Those familiar with patent law know that design patents, once the weak step-sister in the patent world, have become more valuable since the Federal Circuit issued its decision during the Fall of 2008 in the Egyptian Goddess case. Design patents cover only the way a product appears, and prior to the Egyptian Goddess case in order to prove design patent infringement the jury would be instructed to focus on the unique aspects of the design and determine whether the unique aspects, or the aspects of the design that made it possible to obtain a design patent, were misappropriated by the alleged copier. Since Egyptian Goddess the test changed to one much more like the copyright infringement analysis, which asks the jury to look at the design patent and then look at the allegedly infringing device. Upon comparing the two if an ordinary observer would believe the accused device copied the design patent then there is infringement. This has made it much easier to prove design patent infringement, and consequently made design patents much more valuable, and is why all inventors should strongly consider filing for and obtaining design patent protection if their invention has a unique visual appearance.
Design patents are cheaper to get than a utility patent, and they issue extremely quickly, typically within a year. A utility patent should not be ignored, because a utility patent will always remain stronger than a design, but sometimes a utility patent cannot be obtained because the functionality of the invention is not unique. This case, as well as other high profile cases, such as the Nike design patent lawsuit against Walmart, demonstrate the increased strength of design patents and why inventors should consider them. They are increasingly becoming an important part of any patent portfolio.
In this case, upon comparing the Paris Hilton shoe and the design patent, it would seem that the Paris Hilton shoe does copy the design patent. In any patent case, including design patent cases, plaintiffs can rest assured that the patent itself will be brought into question by the defendant and allegations made that the patent should never have issued because it is not new or is obvious. Such challenges question the validity of the patent claim. If the design patent in this case remains valid upon challenge it would seem likely that Paris Hilton and her partner company will be found liable for design patent infringement.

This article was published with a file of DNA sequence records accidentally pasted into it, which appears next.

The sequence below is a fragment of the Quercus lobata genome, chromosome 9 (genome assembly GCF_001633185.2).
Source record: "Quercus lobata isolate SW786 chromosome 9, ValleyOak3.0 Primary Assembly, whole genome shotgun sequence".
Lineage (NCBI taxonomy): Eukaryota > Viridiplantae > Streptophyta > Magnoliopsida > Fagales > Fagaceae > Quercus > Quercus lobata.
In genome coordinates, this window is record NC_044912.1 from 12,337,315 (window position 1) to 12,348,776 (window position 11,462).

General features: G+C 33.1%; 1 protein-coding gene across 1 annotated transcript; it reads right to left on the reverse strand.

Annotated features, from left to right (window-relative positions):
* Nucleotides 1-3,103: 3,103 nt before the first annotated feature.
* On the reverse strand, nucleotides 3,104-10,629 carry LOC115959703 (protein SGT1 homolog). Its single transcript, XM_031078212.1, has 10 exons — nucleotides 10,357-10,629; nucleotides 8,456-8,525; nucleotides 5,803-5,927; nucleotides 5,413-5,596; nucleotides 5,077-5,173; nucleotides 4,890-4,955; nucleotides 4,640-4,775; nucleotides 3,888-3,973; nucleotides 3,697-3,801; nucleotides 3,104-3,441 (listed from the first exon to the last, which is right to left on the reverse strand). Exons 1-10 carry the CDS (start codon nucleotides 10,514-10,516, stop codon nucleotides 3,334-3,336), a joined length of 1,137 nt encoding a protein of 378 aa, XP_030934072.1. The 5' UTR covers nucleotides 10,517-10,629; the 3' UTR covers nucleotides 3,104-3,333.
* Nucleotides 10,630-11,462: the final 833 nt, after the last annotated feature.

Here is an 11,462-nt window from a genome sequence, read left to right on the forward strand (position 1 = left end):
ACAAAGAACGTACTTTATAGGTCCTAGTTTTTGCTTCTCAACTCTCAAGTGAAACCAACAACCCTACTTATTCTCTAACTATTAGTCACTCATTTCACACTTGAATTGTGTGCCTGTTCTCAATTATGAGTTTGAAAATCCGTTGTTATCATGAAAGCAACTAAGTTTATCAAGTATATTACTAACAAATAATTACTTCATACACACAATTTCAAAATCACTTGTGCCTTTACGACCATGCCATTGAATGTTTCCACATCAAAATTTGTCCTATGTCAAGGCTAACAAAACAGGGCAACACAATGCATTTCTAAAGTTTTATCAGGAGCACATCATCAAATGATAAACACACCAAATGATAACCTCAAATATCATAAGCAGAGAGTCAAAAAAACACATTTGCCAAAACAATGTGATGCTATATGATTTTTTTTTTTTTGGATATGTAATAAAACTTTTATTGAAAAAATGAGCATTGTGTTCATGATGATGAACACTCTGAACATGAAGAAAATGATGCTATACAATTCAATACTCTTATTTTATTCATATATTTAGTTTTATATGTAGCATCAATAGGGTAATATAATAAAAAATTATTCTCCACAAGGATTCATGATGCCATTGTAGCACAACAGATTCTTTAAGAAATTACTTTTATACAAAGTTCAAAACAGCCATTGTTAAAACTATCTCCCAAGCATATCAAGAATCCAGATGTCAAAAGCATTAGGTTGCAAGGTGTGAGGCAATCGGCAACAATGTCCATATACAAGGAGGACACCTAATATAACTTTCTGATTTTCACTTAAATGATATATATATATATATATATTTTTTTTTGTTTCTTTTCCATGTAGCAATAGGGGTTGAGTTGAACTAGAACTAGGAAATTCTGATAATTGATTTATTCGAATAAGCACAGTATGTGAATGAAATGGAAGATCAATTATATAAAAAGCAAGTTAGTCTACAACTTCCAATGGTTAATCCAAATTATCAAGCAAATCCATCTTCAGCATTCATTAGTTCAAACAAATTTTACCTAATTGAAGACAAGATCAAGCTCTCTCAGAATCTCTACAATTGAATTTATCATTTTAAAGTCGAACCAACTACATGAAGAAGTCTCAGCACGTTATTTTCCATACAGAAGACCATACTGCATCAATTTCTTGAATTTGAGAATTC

Whether this case ever gets to a jury (which was requested) or goes much beyond preliminary motions and posturing remains to be seen. The plaintiff is, however, seeking both a preliminary and permanent injunction, which is quite common and certainly not out of the ordinary. Among other things, the plaintiff is also requesting the district court to order the defendants to cease using the heart-shaped shoe cushion or any other shoe cushion that infringes and/or is substantially similar to Gwyneth Shoes’ ‘642 Patent; cease using the heart-shaped shoe cushion or any other shoe cushion that is confusingly similar to Plaintiff’s heart-shaped shoe sock; deliver to Plaintiff or its designated representatives all goods, signs, advertising, and promotional materials relating to the Paris Hilton Footwear Line Collection containing a heart-shaped shoe cushion; and cease infringing Gwyneth Shoes’ patent and trademark rights in the heartshaped shoe sock.- - - - - - - - - -
For information on this and related topics please see these archives:
Posted in: Gene Quinn, IP News, IPWatchdog.com Articles, Patent Litigation, Patents
About the Author
Gene Quinn is a Patent Attorney and the founder of the popular blog IPWatchdog.com, which has for three of the last four years (i.e., 2010, 2012 and 2103) been recognized as the top intellectual property blog by the American Bar Association. He is also a principal lecturer in the PLI Patent Bar Review Course. As an electrical engineer with a computer engineering focus his specialty is electronic and computer devices, Internet applications, software and business methods.